Sail drunk with dreams that brutal conquests bring.
They seek the treasures fabulous to wring
From the far mines Cipango’s mountains bear,
The trade winds fill their sails and waft them where
Mysterious western shores lie beckoning.
Each evening for an epic dawn they yearn,
The phosphorescent seas that round them burn
Enchant their restless sleep with phantom gold;
And as from white-winged caravels they lean,
In unknown skies their wondering eyes behold
Strange stars ascend from Ocean’s depths unseen.


To a Cuban Fountain

Beside the fountain, at the close of day,
I love to lie, by its sweet coolness wooed,
And from my heart rise in that solitude
Thoughts like the drops that wreathe its urn with spray.
Oft the white splendors of the moonlight play
Upon its sculptured shape and half delude;
Living it seems – fond error of my mood,
Its form endowed with charms that melt away.
O my fair Indian, the sun’s own love,
From maiden dreams awakened by the dove
That lulls thee with her vague and tender song;
Cuba, my land, beneath thy palms so fair,
Whose sweet-voiced streams murmur of passion where
Through radiant nights their music they prolong.

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Xenophon: Socrates’ war sophistry; civil crimes are martial virtues

September 27, 2011 Leave a comment


Anti-war essays, poems, short stories and literary excerpts

Greek and Roman writers on war and peace

Xenophon: Begin wars as tardily, end them as speedily as possible

Xenophon: Guile without guilt. Peace and joy reigned everywhere.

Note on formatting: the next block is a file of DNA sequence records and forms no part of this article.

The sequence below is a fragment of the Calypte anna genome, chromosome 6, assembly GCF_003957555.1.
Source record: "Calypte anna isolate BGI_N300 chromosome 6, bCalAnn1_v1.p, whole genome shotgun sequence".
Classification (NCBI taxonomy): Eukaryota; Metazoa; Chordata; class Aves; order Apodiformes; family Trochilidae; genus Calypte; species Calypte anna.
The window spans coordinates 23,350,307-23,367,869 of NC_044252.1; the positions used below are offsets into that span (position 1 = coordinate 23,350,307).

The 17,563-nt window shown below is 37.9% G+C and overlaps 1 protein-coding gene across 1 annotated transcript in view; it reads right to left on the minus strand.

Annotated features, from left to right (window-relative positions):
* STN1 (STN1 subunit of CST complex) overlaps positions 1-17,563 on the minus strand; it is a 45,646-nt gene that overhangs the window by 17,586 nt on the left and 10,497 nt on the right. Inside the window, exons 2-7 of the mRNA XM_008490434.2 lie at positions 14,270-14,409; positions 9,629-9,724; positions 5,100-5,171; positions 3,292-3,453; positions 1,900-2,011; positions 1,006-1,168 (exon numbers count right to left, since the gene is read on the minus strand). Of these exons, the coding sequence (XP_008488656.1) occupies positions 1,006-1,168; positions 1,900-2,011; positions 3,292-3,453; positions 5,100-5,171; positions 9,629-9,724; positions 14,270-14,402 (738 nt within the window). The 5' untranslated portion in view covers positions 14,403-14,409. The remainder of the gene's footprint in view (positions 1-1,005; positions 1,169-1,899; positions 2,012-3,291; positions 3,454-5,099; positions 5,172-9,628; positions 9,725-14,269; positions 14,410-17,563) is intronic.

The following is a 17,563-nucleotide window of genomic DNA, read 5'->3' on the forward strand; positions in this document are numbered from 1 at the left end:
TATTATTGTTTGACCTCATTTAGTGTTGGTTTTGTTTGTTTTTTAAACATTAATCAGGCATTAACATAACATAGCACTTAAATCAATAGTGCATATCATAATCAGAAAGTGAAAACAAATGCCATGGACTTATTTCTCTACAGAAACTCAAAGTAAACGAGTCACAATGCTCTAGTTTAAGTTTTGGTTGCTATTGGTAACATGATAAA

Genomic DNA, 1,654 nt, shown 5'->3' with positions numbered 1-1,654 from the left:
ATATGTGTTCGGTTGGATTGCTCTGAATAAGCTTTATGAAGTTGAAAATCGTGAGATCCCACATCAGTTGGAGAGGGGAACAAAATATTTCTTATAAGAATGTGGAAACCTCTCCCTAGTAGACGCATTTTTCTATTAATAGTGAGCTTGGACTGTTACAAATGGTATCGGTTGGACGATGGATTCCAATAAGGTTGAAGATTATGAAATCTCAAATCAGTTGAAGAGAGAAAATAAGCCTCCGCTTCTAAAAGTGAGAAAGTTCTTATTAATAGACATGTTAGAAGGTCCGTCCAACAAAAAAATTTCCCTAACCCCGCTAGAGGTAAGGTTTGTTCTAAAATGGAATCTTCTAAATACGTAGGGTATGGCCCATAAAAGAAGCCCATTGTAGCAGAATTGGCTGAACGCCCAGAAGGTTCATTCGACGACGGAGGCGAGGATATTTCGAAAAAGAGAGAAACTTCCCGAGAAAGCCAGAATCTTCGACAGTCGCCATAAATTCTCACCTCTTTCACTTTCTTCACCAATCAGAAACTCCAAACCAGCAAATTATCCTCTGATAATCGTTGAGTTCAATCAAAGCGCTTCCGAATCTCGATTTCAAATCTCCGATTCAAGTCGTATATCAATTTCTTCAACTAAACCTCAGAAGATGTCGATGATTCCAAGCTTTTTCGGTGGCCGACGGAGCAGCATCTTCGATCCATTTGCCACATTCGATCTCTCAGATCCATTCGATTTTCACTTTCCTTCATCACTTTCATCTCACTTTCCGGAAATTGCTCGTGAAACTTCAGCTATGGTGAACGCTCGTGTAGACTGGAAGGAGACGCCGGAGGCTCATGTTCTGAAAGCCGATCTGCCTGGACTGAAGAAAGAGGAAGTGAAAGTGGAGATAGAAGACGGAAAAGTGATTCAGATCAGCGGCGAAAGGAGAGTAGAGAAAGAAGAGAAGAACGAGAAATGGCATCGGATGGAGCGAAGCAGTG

Xenophon: War as obsession, warfare as mistress


From Memorabilia or Recollections of Socrates
Translated by H. G. Dakyns

I see (replied Euthydemus) you are afraid I cannot expound the works of righteousness! Why, bless me! of course I can, and the works of unrighteousness into the bargain, since there are not a few of that sort within reach of eye and ear every day.

Shall we then (proceeded Socrates) write the letter R on this side, and on that side the letter W; and then anything that appears to us to be the product of righteousness we will place to the R account, and anything which appears to be the product of wrong-doing and iniquity to the account of W?

By all means do so (he answered), if you think that it assists matters.

Accordingly Socrates drew the letters, as he had suggested, and continued.

Soc. Lying exists among men, does it not?

Euth. Certainly.

To which side of the account then shall we place it? (he asked).

Euth. Clearly on the side of wrong and injustice.

Soc. Deceit too is not uncommon?

Euth. By no means.

Soc. To which side shall we place deceit?

Euth. Deceit clearly on the side of wrong.

Soc. Well, and chicanery or mischief of any sort?

Euth. That too.

Soc. And the enslavement of free-born men?

Euth. That too.

Soc. And we cannot allow any of these to lie on the R side of the account, to the side of right and justice, can we, Euthydemus?

It would be monstrous (he replied).

Soc. Very good. But supposing a man to be elected general, and he succeeds in enslaving an unjust, wicked, and hostile state, are we to say that he is doing wrong?

Euth. By no means.

Soc. Shall we not admit that he is doing what is right?

Euth. Certainly.

Soc. Again, suppose he deceives the foe while at war with them?

Euth. That would be all fair and right also.

Soc. Or steals and pillages their property? would he not be doing what is right?

Euth. Certainly; when you began I thought you were limiting the question to the case of friends.

Soc. So then everything which we set down on the side of Wrong will now have to be placed to the credit of Right?

Euth. Apparently.

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Eugenio Montale: Poetry in an era of nuclear weapons and Doomsday atmosphere

September 26, 2011 Leave a comment


Anti-war essays, poems, short stories and literary excerpts

Italian writers on war and militarism


Eugenio Montale
From Nobel Prize in Literature lecture (1975)